On the topic of becoming comfortable in anyone’s home…yeah, it can be a bad thing when it’s your new neighbor who just invited you over for the first time and you’re helping yourself to their cabinets and taking out their trash. But again, it’s necessary for a nanny’s first day on the job. Because a nanny is so intimately a part of the family she works for, she’s isn’t a guest in her work home. Emergencies demand exigent retrieval of first aid gear, and potty training accidents call for a ready towel and sanitizing wipes. If her job requires her to launder her employers’ underwear and put it away in their room, she does it. She finds where everything belongs and where all the necessities are pretty quickly. The awkwardness gets left at the front door.

3. How to have perspective

Nannies learn to see things from the perspective of the families who employ them. It’s important to recognize that people do things differently and that isn’t always a bad thing. A little self-check is imperative every once in a while to see a situation through the parents’ eyes. Conflicts will always arise, but nannies develop the skills necessary for defusing difficult situations. Maybe even more important, nannies often recognize the difference between a disagreement and an issue that warrants a conversation. Having perspective allows a nanny to come at a situation in the most understanding and genuine way possible. The hard conversations are always uncomfortable, but they are an inevitable part of working in someone else’s home. Knowing when they are necessary and how to approach the matter is essential to every career nanny’s success.

4. How to be sneaky

Most parents or people who work with kids know that the ability to smooth out the day with expert sneakiness is vital to balancing behavior and the entire tone for the day. We have to know when to grab a toy that could cause or was causing problems. We have to know how to distract crying kids when their parents leave. We have to know where to put something so the kids can’t see or reach it.

Just this week, my 2 year-old nanny-kid found a golf ball that belongs to his dad. I expected that if I let him play with it, it would get lost under the couch with the rest of the small things that roll, so I waited. I knew sooner rather than later, he would drop it. So, I watched. Sure enough, he dropped it in only a matter of minutes. I instantly distracted him with something else, causing him to look in the opposite direction of the ball. Then I swooped in with my other hand, grabbed the ball, and quickly got up to put it away. He forgot that ball ever existed.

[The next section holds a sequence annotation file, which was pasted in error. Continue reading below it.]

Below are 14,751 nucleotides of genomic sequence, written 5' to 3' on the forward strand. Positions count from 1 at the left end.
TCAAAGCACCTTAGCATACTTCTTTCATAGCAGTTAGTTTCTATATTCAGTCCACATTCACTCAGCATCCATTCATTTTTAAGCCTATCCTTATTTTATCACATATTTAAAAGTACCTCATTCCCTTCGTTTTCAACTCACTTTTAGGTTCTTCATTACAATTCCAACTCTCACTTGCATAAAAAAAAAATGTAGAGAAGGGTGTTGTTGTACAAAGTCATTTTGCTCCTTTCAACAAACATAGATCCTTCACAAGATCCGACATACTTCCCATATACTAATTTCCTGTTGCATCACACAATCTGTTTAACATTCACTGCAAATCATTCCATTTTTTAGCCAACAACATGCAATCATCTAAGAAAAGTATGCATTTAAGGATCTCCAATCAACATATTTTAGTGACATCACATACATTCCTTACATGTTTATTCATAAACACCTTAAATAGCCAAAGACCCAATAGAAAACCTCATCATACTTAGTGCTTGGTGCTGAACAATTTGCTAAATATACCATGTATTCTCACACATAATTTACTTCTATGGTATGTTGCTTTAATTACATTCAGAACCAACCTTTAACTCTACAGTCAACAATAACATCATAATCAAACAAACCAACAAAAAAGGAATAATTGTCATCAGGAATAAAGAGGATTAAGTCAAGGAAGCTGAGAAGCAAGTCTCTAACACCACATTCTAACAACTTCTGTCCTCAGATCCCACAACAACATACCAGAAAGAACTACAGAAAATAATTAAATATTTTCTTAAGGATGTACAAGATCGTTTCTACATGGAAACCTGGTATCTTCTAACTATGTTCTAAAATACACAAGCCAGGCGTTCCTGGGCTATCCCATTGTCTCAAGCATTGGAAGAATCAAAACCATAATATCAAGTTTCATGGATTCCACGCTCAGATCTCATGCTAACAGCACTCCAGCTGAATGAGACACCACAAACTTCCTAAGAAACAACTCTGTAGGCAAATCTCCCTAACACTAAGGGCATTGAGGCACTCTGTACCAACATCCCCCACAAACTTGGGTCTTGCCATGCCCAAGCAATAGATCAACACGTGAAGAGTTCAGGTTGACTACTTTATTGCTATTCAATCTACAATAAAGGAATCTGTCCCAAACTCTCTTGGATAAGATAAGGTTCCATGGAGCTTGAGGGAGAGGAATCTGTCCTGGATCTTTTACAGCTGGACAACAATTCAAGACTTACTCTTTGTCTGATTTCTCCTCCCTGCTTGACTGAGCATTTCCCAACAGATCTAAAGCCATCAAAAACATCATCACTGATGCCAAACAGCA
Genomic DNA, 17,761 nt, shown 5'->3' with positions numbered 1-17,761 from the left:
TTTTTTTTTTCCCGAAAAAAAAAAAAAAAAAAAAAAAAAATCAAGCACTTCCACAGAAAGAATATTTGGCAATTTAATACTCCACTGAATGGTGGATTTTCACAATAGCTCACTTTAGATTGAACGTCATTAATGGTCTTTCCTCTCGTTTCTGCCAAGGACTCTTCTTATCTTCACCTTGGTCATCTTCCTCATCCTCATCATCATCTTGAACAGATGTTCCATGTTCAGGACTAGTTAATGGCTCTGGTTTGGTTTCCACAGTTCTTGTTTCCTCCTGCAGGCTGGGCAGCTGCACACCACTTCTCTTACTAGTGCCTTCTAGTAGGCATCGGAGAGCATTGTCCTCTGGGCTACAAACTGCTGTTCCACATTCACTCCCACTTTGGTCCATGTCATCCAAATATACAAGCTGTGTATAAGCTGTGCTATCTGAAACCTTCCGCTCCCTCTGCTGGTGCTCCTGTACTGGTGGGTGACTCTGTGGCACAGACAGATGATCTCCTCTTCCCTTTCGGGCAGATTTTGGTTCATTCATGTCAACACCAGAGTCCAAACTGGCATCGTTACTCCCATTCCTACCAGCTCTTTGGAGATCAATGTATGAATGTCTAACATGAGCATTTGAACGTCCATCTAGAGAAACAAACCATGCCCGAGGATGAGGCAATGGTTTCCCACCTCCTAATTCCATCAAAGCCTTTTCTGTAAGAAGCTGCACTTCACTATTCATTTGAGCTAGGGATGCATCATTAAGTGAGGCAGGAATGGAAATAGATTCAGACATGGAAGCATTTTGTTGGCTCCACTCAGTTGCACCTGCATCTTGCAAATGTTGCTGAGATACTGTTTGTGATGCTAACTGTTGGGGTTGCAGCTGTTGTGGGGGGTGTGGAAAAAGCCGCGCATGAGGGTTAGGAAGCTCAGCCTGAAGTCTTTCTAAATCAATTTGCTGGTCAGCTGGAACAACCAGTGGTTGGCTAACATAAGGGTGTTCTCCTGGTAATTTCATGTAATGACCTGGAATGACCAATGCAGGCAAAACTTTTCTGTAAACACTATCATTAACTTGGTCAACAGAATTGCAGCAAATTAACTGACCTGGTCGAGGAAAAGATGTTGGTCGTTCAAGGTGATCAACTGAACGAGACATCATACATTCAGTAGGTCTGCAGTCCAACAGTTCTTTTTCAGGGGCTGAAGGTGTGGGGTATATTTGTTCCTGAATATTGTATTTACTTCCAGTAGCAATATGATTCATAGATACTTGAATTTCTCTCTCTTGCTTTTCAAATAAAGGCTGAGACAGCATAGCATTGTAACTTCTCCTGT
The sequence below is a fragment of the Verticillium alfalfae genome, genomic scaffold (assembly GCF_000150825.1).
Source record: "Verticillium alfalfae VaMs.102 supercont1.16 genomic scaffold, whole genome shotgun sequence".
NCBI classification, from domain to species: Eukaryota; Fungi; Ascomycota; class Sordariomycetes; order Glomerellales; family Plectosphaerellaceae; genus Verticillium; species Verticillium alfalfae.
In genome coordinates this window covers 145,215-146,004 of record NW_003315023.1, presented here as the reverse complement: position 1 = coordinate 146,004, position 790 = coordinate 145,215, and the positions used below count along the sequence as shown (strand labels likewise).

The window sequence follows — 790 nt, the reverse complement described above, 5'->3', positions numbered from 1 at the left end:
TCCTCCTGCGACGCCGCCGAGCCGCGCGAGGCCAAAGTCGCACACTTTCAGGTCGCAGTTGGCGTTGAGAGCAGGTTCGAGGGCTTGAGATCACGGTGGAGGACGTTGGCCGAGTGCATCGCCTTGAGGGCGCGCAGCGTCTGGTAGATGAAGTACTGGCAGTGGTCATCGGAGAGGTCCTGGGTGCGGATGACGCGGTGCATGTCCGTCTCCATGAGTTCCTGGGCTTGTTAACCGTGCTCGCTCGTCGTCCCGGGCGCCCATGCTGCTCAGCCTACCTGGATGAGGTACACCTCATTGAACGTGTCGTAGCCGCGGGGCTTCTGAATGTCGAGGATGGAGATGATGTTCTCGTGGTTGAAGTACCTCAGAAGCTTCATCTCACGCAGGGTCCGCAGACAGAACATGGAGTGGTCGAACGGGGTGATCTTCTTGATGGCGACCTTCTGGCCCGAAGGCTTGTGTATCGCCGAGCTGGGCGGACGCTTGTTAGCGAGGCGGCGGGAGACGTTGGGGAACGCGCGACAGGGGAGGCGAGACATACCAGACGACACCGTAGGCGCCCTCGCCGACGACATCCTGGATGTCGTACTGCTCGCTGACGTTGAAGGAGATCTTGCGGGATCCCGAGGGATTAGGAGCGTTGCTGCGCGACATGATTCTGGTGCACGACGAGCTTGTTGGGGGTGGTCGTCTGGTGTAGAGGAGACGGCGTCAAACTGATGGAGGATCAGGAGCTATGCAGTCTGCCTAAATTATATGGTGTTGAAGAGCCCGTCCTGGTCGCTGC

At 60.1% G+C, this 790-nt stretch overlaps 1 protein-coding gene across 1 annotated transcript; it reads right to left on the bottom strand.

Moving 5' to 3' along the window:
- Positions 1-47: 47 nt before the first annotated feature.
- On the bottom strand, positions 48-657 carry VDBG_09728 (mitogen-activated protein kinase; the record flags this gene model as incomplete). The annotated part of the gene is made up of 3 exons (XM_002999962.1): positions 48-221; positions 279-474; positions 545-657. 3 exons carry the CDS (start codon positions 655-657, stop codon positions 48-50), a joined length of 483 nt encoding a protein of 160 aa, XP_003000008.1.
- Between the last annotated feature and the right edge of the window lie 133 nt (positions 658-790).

5. How to talk to the parents through the kids

Not that it’s a very useful skill, but talking through a child to an adult is something that most people who have been around kids long enough will start to do. I’m not sure why this happens. Maybe we’re trying to include the child in our adult conversation that isn’t actually happening. But, it looks like this:

Dad leans down to kiss his kiddo goodbye while he paints. In the event, Dad gets paint on his nose. So, I say to the kid, “Did Daddy get paint on his nose? That’s so silly.” Now, Dad knows he has paint on his nose without me actually having to tell him, so he can wipe it off before heading to work.

See? Pointless. Why wouldn’t I just say to the dad, “You got paint on your nose”?

In the words of Dr. Seuss,

I don’t know. Go ask your dad.


I often wonder what parents would think of me if I listed these five skills on my resume. As important as they are, parents want to see words and phrases like “multitasker,” “safe driver,” and “efficient” listed under an applicant’s skillsets. No doubt, a nanny who can multitask efficiently while driving sounds wonderful (yet, extremely unsafe), but have you ever seen a nanny pro-sneak a child out of a tantrum? That’s skill! Now, we’re separating the nannies from the Nannies.